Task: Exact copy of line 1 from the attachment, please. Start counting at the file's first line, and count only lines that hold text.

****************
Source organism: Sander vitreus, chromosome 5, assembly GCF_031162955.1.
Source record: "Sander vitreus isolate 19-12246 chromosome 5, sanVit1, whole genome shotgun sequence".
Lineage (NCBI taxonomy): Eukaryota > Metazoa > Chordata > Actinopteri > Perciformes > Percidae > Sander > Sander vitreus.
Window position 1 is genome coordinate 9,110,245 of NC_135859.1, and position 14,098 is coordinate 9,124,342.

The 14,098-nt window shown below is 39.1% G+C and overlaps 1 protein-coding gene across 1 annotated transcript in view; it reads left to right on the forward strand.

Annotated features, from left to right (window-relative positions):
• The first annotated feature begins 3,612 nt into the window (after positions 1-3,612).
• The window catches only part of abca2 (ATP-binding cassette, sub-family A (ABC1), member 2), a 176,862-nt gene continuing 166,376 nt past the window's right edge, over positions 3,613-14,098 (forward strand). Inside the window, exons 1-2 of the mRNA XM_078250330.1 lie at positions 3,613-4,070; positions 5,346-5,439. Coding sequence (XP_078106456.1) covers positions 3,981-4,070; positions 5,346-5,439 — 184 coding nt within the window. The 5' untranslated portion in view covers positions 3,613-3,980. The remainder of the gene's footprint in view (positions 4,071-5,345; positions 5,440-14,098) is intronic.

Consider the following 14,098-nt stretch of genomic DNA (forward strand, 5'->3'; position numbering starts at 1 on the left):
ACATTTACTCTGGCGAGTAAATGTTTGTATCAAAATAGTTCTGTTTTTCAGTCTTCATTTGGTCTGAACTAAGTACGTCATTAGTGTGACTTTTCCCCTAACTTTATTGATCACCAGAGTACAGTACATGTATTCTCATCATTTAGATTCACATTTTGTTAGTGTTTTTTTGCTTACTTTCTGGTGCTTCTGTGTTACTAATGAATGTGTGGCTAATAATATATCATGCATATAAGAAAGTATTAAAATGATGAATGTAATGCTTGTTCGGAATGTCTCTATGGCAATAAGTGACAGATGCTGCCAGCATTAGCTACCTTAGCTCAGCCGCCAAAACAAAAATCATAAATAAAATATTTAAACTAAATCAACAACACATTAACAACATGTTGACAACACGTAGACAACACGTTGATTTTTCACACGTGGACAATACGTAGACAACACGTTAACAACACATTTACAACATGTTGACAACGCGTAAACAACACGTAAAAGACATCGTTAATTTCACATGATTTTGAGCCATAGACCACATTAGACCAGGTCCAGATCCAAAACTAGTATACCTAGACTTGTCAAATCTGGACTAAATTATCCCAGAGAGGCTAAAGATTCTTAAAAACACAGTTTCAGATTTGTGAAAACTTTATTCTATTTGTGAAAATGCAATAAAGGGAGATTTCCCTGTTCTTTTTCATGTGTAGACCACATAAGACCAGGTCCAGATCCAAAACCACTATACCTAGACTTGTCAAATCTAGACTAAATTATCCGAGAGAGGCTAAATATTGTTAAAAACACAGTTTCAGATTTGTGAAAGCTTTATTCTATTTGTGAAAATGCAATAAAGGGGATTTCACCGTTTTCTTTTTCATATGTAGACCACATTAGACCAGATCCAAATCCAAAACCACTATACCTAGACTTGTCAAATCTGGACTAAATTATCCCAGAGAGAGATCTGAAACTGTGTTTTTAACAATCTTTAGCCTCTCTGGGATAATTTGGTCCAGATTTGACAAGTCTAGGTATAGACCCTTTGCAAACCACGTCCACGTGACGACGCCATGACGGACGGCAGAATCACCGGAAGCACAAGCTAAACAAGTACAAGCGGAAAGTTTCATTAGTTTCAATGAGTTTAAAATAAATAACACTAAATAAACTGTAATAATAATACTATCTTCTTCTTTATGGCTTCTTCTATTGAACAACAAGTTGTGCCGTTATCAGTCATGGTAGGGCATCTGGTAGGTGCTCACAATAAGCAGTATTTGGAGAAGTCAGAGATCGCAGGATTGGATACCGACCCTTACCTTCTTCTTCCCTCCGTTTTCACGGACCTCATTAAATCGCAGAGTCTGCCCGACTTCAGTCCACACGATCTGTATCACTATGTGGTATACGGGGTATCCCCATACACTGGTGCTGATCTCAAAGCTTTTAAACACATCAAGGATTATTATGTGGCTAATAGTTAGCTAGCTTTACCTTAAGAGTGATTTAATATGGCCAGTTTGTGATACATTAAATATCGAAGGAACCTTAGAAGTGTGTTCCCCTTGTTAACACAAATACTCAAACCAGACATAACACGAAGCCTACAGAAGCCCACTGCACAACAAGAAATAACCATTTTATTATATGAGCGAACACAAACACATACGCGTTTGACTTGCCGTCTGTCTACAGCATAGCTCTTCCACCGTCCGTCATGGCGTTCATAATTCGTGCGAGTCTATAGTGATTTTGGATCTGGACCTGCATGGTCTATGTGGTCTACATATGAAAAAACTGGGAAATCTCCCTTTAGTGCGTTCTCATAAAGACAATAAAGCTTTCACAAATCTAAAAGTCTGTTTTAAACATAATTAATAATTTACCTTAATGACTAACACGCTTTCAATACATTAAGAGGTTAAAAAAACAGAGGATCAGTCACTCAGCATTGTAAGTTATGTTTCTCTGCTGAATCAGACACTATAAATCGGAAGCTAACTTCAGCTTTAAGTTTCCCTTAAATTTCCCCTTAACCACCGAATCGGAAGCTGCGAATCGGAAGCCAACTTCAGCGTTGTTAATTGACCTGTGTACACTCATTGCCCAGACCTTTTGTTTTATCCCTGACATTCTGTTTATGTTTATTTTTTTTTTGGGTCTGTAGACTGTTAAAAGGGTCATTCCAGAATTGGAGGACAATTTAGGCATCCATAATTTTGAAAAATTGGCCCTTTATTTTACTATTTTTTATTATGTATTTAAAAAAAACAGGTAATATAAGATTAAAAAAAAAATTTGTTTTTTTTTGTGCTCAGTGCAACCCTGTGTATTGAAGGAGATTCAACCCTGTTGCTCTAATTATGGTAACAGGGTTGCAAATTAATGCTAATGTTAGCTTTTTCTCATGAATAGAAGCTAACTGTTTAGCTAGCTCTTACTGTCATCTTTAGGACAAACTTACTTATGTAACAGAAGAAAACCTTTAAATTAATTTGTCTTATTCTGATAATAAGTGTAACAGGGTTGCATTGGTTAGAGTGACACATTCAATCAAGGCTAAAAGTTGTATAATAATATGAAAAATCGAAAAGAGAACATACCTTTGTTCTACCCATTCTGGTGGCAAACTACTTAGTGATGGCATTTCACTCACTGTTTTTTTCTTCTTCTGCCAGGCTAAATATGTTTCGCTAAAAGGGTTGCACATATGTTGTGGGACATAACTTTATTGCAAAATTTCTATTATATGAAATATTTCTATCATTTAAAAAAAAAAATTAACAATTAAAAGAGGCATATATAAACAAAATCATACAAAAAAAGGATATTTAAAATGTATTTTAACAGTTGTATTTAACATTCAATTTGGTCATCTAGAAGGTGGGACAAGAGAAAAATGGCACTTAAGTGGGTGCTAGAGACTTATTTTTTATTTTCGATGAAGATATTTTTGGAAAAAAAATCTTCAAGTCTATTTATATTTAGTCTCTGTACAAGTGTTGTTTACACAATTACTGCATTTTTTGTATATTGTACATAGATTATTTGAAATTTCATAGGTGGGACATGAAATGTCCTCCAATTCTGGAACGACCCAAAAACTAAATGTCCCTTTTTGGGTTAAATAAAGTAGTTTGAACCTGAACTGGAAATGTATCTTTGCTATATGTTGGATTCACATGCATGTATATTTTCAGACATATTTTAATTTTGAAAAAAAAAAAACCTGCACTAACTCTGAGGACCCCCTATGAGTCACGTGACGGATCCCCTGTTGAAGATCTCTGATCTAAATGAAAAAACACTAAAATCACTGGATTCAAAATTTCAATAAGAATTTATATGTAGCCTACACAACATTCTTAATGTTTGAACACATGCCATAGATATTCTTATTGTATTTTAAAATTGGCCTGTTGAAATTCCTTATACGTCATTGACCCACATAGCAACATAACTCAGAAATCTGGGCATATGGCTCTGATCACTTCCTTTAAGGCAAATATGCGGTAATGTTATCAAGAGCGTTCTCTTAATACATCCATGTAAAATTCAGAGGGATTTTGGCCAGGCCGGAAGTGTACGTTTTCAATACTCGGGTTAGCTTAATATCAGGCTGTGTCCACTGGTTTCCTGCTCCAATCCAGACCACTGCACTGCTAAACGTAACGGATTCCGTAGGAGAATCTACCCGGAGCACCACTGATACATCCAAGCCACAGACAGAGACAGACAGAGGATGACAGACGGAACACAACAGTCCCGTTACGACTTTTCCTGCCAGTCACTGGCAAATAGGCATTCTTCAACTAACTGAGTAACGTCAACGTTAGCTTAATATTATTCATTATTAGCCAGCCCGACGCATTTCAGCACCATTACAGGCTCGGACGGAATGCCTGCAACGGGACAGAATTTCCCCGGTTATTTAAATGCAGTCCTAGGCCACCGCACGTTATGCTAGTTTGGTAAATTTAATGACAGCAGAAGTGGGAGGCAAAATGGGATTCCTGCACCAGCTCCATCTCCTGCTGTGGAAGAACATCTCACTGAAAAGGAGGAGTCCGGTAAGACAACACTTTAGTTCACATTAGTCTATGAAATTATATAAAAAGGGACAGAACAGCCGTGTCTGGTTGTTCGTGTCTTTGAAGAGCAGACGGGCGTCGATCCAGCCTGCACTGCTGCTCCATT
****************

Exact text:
Source organism: Sander vitreus, chromosome 5, assembly GCF_031162955.1.